So then, we have three problems: prize designers don’t know enough about the relative import of various ideas to set price amounts optimally, prizes in practice are often too small to have much effect, and prizes lead to more lobbying and biased rewards than patents. We shouldn’t go too far here; prizes still may be an important part of the innovation policy toolkit. But the history Khan lays out certainly makes me more sanguine that they are a panacea.

One final point. I am unconvinced that patents really help the individual or small inventor very much either. I did a bit of hunting: as far as I can tell, there is not a single billionaire who got that way primarily by selling their invention. Many people developed their invention in a firm, but non-entrepreneurial invention, for which the fact that patents create a market for knowledge is supposedly paramount, doesn’t seem to be making anyone super rich. This is even though there are surely a huge number of inventions each worth billions. A good defense of patents as our main innovation policy should really grapple better with this fact.

July 2015 NBER Working Paper (RePEc IDEAS). I’m afraid the paper is gated if you don’t have an NBER subscription, and I was unable to find an ungated copy.

“Inducement Prizes and Innovation,” L. Brunt, J. Lerner and T. Nicholas (2011)

Patents have many problems, deadweight loss from temporary monopoly being only one of them. There are also patent thickets where so many patents bind on any downstream investment, particularly in high tech, that patenting is only a defensive move – apparently these were less politically correctly called “Mexican standoffs” in the literature in the 1970s. There is the problem of inducing invention toward favored fields since patents treat everyone equally, and Moser’s lovely 2005 AER shows that in the era when patents were limited to fewer industries, they definitely affected the direction of innovation. These problems have led to proposals for prize systems to partially replace patents, such as the proposals of Michael Kremer, or the X Prize contests. But is there any evidence that prizes work?

Brunt, Lerner and Nicholas look at a system of prizes given by a Royal Society in the UK for agricultural improvements between 1839 and 1939. A year before each annual agricultural fair, a list of targeted invention areas was published, along with monetary prizes and “medals” which could be awarded; the McCormick Reaper won a Gold Medal, for example. Inventors were still allowed to patent. The monetary prizes were generally less than the sale price of even a single unit of a new invention, but the medals and monetary prize lists were publicized fairly widely and were thought at the time to be a valuable marketing tool. For a couple decades in the mid-1800s, the general targeted area rotated in a three year cycle and there were no major changes to the relevant patent laws. Patents in the UK were quite expensive, and required an expensive renewal after three years, so many studies have used “renewed patents” as a cutoff for signal for economically important invention; note that even this is not perfect, though, due to many inventions like the spinning jenny not being patented at all.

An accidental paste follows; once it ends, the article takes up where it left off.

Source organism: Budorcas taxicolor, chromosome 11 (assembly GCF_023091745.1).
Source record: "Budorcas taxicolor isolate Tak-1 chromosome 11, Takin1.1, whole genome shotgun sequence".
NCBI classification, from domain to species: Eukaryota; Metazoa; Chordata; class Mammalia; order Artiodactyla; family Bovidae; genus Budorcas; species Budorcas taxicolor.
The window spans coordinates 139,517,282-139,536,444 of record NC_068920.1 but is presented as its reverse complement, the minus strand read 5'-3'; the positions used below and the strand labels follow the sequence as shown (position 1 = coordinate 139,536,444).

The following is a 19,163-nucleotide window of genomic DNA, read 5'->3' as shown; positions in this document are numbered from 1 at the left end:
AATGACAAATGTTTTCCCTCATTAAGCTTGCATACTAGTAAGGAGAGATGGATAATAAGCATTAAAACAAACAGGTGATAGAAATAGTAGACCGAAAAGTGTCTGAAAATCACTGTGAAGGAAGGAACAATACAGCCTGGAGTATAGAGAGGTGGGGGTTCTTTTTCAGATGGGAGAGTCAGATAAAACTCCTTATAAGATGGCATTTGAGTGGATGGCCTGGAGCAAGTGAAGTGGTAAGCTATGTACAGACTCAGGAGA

The monetary prizes were small, so unsurprisingly in the most convincing econometric specification, they induce little invention in the patent record of the product area targeted in any given year’s contest. But medals were valuable, and an announced possible gold medal for improvements to, say, harvesting technology caused a roughly 30 percent increase in the number of renewed patents that year (as well as, of course, a substantial increase in the number of annual fair entrants in that area). A test also checks against switching – that is, are the increases just due to displacement from the years when two previous years that no prize was offered in the targeted area? Checking patents by non-entrants only finds the positive effect of the prize announcement remains, and in an economically meaningful way. My takeaway from this paper is that it gives little evidence about the elasticity of monetary prizes to directed invention, but that it does show that high profile contests are capable many potential inventors to shift effort in a desired direction. Certainly this could be meaningful for, say, NIH or NSF driven contests and the like.

One final quibble, though. I have a pet peeve about famous papers being cited inappropriately. In the present paper, Lazear and Rosen’s 1981 tournaments result is mentioned as being relevant because it says prizes like those offered in these agricultural fairs induce higher effort among potential inventors. I don’t buy this. For one, Lazear and Rosen’s result relies on firms in a competitive labor market hiring those workers, and the existence of other firms who can make offers to the potential inventors is critical for the result. Second, these contests aren’t even tournaments in the sense of Lazear and Rosen: the number of prizes (or even whether a medal was awarded at all) varied depending on the quality of the entrants. Lazear and Rosen specifically deal with the case where the best, in the ordinal sense, worker always wins the prize. (2011 HBS Working Paper)